Having used UberEats to order McDonalds within the last week, I was delighted to see your post, Austin! Very interesting to see McDonalds use straightforward data analytics to turn around their recent multiyear decline. It will be interesting to see how they are able to sustain this turnaround as public sentiment continues to turn against unhealthy fast food. Perhaps they could find a way to develop new healthier options informed by data-driven insights?
Love the omnipotence visualization! Thanks for the post! As I was reading your post, my thoughts went to data regarding post experience feedback. Does McDonald collect any end of cycle feedback on customers experiences? It would be fascinating to try and create any data capturing tool outside of the boring satisfaction surveys at the end of the purchase, but rather after consuming the meal.
(Probably best to do so quick and not 24 hours after – I know I’m usually filled with McDonald Guilt for at least a month LOL)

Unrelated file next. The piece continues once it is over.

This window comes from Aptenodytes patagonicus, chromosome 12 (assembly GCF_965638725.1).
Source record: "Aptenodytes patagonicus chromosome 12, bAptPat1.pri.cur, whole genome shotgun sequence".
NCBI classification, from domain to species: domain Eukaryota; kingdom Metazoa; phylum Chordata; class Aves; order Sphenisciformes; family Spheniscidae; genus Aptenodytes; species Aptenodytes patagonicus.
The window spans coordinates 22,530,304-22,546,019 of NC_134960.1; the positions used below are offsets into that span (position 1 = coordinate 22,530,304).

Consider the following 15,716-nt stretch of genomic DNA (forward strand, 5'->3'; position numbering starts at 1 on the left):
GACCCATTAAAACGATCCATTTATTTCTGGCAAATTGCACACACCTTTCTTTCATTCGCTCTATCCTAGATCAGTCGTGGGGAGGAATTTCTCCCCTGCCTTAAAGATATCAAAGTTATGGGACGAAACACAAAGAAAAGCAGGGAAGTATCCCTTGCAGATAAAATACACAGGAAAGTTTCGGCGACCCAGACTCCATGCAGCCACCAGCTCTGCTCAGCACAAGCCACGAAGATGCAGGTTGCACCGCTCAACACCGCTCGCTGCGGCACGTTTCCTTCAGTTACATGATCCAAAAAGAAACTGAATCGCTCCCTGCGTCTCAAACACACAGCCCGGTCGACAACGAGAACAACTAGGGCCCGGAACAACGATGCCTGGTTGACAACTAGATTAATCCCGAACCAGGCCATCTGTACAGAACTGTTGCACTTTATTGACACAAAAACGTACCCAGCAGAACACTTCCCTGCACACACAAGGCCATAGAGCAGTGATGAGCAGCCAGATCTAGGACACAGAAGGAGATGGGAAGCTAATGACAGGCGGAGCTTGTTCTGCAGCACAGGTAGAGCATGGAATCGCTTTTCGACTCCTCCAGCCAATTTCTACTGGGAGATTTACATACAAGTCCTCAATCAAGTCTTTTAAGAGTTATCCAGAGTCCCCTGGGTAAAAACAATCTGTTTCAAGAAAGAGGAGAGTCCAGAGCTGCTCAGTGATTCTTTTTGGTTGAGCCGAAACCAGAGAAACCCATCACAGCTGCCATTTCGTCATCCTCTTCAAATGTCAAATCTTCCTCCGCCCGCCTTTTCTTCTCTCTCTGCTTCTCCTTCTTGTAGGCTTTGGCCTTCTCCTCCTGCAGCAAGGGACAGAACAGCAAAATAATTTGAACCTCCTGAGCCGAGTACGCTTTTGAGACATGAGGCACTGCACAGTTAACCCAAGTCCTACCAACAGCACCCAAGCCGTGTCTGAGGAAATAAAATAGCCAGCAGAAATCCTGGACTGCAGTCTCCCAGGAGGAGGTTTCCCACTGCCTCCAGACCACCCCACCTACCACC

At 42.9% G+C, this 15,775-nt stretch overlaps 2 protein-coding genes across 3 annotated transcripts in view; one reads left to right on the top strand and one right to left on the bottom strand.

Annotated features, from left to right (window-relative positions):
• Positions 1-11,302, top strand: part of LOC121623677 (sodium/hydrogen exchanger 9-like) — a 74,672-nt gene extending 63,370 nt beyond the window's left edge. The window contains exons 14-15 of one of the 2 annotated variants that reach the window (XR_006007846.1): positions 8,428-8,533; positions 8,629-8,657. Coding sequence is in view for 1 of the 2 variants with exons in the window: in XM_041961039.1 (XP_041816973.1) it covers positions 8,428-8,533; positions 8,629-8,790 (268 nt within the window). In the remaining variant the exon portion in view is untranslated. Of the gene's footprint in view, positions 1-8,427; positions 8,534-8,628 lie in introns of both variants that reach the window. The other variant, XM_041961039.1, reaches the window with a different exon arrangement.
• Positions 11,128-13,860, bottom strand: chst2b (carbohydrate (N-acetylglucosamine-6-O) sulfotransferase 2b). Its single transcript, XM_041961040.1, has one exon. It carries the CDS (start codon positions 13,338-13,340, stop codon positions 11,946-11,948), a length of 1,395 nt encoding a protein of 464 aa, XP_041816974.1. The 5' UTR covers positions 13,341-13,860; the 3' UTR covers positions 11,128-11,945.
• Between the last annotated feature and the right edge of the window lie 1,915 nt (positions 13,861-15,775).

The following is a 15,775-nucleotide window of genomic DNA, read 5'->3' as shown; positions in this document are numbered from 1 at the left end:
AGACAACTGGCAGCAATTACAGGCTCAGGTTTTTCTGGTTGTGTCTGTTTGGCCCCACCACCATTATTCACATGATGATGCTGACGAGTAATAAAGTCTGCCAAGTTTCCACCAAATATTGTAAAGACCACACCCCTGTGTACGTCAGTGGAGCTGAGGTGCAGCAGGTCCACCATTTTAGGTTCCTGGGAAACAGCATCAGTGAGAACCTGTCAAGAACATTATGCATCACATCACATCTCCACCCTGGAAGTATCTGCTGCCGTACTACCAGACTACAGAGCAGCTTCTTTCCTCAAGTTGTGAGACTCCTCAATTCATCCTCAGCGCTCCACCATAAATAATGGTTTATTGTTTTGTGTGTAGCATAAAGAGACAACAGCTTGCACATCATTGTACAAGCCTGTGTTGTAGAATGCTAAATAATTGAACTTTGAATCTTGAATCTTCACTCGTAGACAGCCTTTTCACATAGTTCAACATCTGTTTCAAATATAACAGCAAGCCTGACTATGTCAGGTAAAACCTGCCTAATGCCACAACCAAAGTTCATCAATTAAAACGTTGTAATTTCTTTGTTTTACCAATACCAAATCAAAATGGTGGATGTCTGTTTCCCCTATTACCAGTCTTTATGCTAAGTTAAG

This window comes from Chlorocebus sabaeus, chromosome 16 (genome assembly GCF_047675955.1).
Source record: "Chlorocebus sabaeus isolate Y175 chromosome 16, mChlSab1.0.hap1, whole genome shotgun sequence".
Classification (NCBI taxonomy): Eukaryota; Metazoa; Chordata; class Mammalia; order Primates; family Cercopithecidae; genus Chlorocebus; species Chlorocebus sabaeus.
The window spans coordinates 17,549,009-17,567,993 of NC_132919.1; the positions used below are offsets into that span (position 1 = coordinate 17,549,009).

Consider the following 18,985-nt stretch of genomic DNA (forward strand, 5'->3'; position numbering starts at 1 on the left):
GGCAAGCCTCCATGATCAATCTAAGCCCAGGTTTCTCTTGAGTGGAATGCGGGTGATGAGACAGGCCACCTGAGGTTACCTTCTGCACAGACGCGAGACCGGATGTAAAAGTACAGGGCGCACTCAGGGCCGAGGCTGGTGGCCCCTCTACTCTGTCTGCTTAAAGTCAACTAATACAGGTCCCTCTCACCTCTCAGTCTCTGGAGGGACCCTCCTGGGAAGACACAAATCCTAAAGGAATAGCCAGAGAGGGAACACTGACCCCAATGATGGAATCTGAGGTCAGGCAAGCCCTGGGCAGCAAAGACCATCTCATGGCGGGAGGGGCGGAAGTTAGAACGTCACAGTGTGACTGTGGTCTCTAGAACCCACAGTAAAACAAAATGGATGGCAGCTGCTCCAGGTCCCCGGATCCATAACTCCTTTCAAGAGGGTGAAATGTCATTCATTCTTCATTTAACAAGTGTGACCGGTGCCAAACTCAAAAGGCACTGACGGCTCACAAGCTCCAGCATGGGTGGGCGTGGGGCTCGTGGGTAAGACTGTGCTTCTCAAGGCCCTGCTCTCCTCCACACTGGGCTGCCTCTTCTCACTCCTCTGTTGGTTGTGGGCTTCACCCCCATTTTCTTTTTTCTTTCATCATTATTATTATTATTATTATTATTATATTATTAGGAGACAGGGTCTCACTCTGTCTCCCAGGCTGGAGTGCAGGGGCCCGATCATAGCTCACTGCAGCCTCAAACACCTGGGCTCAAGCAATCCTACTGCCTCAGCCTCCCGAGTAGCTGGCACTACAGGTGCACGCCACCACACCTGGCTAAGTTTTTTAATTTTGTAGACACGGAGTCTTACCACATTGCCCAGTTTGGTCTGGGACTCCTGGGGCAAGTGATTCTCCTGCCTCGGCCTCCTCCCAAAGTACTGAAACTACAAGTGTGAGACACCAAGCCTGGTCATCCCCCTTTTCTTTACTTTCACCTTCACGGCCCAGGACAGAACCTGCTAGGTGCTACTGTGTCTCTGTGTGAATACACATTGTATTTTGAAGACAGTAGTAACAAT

Interesting post, Austin! I can only imagine how difficult it would be to forego a milkshake when the McD’s mobile app remembers that I ordered one last time and is incessantly encouraging me to order one again! It’s quite surprising to me that McD’s wasn’t capturing and analyzing some of this data before. It’s a good thing that they’ve started because I feel like the company will need all the advantages it can find to fight what will likely be a continued decline in customer traffic. Really interesting about the eye-tracking menus. Would love to see that in action!
Thank you, Austin. This is remarkable that McDonald is using big data to innovate brick and mortar retail store. What was even more interesting was the shift in the company DNA. I find it very impressive that McDonald could leverage A/B testing to quickly leverage data gathered, experiment on it, and roll it out on a larger scale. I would love to hear more about how the company manage the people aspect in implementing this strategy.
Interesting read. Thanks for sharing. I wonder if McDonalds could offer some sort of loyalty program similar to what many retailers do so that they can get more information on the customer level. Although they capture loads of information based on ticket sizes, same store sales etc, they aren’t able to glean any insights based on my behavior as a repeat customer and I’m guessing they’re missing out on some useful take-aways. I know its tough for a fast-food restaurant to incentivize consumers to sign up for any kind of data-sharing promotion but could be interesting. Possibly if they tie it into the McDonalds promotions. Food for thought.